About thirty years ago I was the summer-lodger in a Washington, D.C. townhouse, which was the pied-à-terre of a nice couple from Richmond, Virginia. I didn’t know them well, or really at all: they were the parents of a friend of a friend who offered me their basement flat for $100 per month in exchange for looking after a small patch of lawn and their two pets—a large poodle and a Persian cat called “sister” (or, “sihstaah”).
The house was on Tracy Place in Kalorama. It is best known today as the neighborhood of Barack Obama, Jeff Bezos, and Javanka Trump, who now live in a house across the street from the one I lived in. “Sihstaah” escaped one day and made me retrieve her from the shrubbery in front of that house. If that were to happen now, I probably wouldn’t be around to write this portrait.
Tracy Place was less of a security nightmare in those days, although it was certainly secure: there were Secret Service and other minders watching over us all the time due to the number of embassy residences nearby. For this reason it was considered a comparatively safe place to live, and particularly so if one were famous, or infamous.
Living a couple of houses down the block from me was Robert Strange McNamara. He had been U.S. Secretary of Defense under Presidents Kennedy and Johnson, and was reviled by many Americans as the presumptive architect of the Vietnam War. He had also been head of the Ford Motor Company and, later, of the World Bank; I’m told he was reviled in those places as well, but maybe not as much.
In the 1990s, McNamara was still a well-known and recognizable figure. But not if you saw him on the street. I used to see him often in Kalorama and Dupont Circle, wearing an old, tan trench coat, loose trousers, and tennis shoes; and walking very fast, arms waving, head thrust forward, usually at a slant, with his stringy grey hair at a sixty degree angle to his feet. He carried books and papers in a People’s Drug plastic bag, which bounced against his leg. If you didn’t know him you had to look closely to recognize him, which was difficult to do. Most people, if they cared to notice him at all, perhaps mistook him for a neighborhood wino.
I never saw McNamara at home. On my way to work most mornings, though, I saw another man taking out the garbage. He was always well dressed, of late middle age, and with East Asian features. I never got up the courage to introduce myself, so I do not have better details about him; only to say that he’d sometimes nod hello, then walk back around the side of the house.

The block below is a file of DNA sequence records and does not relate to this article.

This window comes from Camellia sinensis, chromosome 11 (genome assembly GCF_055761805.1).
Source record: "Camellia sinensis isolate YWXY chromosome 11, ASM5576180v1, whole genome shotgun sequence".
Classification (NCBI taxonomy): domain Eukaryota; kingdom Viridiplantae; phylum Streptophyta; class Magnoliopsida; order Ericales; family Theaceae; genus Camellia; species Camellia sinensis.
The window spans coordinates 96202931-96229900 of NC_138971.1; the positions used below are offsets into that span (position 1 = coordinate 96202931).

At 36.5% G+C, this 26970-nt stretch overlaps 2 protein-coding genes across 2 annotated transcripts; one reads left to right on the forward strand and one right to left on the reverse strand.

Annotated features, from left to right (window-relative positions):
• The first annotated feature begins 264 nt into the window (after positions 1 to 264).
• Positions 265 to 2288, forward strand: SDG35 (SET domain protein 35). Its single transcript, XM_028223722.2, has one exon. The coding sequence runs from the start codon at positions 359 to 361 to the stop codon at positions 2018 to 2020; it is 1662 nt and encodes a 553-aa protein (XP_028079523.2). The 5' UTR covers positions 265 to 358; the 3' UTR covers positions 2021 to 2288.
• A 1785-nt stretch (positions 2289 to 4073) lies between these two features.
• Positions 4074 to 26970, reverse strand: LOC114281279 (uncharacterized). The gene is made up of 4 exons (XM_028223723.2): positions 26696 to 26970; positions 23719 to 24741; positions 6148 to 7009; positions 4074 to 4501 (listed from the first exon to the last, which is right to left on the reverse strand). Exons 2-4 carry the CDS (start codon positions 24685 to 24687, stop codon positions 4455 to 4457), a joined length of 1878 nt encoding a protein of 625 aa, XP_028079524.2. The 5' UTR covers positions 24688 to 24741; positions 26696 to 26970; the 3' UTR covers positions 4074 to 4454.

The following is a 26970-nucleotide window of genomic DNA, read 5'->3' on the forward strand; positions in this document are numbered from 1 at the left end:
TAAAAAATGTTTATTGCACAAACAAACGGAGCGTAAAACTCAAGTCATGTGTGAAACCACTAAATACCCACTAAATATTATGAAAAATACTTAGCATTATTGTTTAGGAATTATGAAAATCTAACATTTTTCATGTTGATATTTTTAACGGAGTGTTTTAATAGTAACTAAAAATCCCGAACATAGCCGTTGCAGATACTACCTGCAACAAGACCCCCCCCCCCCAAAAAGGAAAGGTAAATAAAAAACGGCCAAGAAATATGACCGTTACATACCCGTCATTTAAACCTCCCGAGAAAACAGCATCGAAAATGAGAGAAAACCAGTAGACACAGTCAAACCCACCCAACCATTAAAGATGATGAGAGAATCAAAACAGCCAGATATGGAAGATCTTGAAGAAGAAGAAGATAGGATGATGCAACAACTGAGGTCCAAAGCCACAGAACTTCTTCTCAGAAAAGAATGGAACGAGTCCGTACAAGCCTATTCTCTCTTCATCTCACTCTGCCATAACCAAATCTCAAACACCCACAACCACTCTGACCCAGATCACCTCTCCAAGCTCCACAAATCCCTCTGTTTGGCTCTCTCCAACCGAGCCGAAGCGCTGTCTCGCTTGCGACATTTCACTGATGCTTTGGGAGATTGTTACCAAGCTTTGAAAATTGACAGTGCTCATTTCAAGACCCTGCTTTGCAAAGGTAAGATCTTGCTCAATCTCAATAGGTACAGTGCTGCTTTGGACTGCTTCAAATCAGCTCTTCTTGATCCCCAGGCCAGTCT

Who was this man? Maybe just another summer-lodger like me. Or maybe not. Pulling together the threads above it isn’t difficult to conjure a dark Poe story or an episode of the Twilight Zone about the dotage of a tormented ex-bureaucrat of a fanatical bent, living alone in this big house, pacing its halls in shabby clothing with his People’s Drug plastic bag and the ghosts of his past … But was he really alone? Perhaps not. Perhaps every morning he was awoken by the polite, silent, well-dressed man I saw, playing the role of a courteous Vietnamese manservant, delivering a glass of orange juice and a newspaper, and reminding McNamara each and every day without the need of a single word of the millions of dead on his conscience.
I met McNamara several times, actually—usually once or twice every couple of weeks—at the organization where I worked; he was on its Board and liked to come by. I never told him I was his neighbor. Hearing him in meetings was an even more jarring experience than seeing him in the guise of a tramp. He would seize upon a point and begin speaking more or less on autopilot, making the point with the most impeccable logic. And sometimes you knew the point was wrong, but you could not begin to think of a way to counter it.
And I still wonder if, in that large house, he talked to himself in the same way. Or if, in the presence of the imagined manservant, he was another man entirely.